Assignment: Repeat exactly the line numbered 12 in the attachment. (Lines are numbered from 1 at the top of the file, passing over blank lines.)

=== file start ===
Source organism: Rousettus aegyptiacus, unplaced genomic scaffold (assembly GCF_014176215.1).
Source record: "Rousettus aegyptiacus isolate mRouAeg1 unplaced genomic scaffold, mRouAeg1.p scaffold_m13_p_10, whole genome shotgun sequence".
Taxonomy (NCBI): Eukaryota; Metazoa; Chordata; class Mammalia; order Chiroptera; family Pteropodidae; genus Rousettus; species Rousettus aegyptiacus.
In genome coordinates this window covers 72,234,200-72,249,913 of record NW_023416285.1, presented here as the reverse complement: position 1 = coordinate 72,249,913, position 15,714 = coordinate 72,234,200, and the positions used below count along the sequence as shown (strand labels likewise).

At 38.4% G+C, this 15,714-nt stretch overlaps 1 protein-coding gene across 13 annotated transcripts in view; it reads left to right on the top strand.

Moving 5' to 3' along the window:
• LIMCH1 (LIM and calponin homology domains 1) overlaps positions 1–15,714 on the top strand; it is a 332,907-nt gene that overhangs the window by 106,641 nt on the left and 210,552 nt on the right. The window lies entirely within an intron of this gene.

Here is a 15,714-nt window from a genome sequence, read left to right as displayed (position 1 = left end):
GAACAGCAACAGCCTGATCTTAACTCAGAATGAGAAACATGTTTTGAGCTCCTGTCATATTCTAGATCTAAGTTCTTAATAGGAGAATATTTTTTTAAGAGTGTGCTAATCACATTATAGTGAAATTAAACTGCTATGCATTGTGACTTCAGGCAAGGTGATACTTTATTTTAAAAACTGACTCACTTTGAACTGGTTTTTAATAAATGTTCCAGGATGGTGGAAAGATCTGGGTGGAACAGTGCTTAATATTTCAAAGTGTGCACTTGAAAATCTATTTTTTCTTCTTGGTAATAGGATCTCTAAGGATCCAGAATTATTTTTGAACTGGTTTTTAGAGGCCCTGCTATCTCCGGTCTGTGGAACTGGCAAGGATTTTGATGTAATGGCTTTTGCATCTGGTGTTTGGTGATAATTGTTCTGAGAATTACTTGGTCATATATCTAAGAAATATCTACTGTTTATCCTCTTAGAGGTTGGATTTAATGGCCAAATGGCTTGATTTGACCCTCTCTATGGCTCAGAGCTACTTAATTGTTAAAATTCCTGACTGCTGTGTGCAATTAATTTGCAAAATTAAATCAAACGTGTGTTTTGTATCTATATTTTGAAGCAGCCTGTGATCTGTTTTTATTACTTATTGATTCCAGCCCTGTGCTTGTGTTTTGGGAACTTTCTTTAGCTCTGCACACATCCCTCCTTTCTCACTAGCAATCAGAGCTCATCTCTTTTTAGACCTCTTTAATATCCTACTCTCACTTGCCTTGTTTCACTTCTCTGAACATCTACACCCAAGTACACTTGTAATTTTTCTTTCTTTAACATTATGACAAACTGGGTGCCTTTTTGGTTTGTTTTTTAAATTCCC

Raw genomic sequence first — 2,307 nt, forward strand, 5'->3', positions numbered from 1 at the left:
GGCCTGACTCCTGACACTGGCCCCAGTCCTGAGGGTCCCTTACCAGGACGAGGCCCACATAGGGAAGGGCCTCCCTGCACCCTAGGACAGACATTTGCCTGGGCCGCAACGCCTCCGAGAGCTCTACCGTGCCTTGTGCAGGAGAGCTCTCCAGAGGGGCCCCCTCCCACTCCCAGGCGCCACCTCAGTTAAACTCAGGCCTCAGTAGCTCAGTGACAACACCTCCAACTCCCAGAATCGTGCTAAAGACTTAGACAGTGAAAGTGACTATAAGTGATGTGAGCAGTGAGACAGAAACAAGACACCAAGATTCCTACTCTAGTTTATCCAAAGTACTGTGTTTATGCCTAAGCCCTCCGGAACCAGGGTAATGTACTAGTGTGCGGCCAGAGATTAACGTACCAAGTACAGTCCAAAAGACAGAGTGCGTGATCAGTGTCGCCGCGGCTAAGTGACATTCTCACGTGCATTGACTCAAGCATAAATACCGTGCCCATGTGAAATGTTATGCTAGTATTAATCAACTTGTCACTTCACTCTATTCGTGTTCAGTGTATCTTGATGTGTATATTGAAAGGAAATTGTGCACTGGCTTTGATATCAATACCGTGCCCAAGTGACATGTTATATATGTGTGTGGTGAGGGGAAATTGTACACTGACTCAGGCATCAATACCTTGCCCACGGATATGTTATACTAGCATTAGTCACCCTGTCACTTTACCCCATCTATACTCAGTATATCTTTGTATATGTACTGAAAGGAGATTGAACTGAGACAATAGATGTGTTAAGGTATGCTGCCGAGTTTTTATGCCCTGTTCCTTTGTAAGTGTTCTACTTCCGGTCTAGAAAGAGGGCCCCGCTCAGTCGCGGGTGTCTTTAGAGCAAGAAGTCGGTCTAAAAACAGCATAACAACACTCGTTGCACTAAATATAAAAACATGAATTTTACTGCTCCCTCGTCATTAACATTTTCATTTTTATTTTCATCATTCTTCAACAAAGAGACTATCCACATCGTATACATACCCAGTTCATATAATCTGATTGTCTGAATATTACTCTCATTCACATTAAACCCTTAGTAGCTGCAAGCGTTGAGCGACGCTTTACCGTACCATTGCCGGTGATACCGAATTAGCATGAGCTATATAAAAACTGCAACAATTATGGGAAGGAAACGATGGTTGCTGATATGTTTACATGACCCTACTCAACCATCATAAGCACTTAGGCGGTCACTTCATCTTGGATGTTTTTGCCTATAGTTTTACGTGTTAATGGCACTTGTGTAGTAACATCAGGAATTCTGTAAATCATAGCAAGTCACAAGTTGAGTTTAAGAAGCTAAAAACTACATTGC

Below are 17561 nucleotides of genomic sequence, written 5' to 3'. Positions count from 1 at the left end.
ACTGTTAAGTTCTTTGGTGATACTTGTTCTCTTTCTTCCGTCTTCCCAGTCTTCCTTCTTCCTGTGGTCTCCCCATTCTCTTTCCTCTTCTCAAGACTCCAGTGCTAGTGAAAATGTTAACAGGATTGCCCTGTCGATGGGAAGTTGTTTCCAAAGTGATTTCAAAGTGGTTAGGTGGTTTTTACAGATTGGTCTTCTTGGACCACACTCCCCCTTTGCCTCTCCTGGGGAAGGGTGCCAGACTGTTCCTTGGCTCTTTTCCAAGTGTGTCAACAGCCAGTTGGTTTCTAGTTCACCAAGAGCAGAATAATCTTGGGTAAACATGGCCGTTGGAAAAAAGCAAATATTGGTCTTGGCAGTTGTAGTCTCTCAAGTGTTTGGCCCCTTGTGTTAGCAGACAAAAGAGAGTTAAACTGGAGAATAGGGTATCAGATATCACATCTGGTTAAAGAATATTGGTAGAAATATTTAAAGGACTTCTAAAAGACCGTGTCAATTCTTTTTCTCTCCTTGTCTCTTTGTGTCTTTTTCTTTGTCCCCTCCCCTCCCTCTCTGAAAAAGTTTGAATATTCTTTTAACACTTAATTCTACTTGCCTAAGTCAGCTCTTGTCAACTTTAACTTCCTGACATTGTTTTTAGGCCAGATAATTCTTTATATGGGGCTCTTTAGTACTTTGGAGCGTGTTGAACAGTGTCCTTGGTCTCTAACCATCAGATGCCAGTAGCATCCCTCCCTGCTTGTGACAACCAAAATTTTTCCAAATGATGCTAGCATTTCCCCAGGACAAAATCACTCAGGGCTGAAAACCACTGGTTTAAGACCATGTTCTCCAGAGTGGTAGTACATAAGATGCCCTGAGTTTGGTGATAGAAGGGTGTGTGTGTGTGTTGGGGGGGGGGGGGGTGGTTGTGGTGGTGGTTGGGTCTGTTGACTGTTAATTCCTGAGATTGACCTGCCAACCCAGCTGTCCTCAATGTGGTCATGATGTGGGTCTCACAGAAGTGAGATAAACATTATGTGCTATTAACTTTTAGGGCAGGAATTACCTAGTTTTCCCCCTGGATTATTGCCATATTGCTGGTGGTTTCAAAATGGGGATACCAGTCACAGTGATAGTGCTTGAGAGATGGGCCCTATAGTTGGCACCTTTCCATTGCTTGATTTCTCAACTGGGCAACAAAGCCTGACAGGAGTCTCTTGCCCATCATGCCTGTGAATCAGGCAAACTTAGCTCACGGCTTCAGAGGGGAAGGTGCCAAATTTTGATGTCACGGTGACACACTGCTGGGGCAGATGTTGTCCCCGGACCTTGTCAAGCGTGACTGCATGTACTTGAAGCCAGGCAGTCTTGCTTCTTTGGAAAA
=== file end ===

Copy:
Below are 17561 nucleotides of genomic sequence, written 5' to 3'. Positions count from 1 at the left end.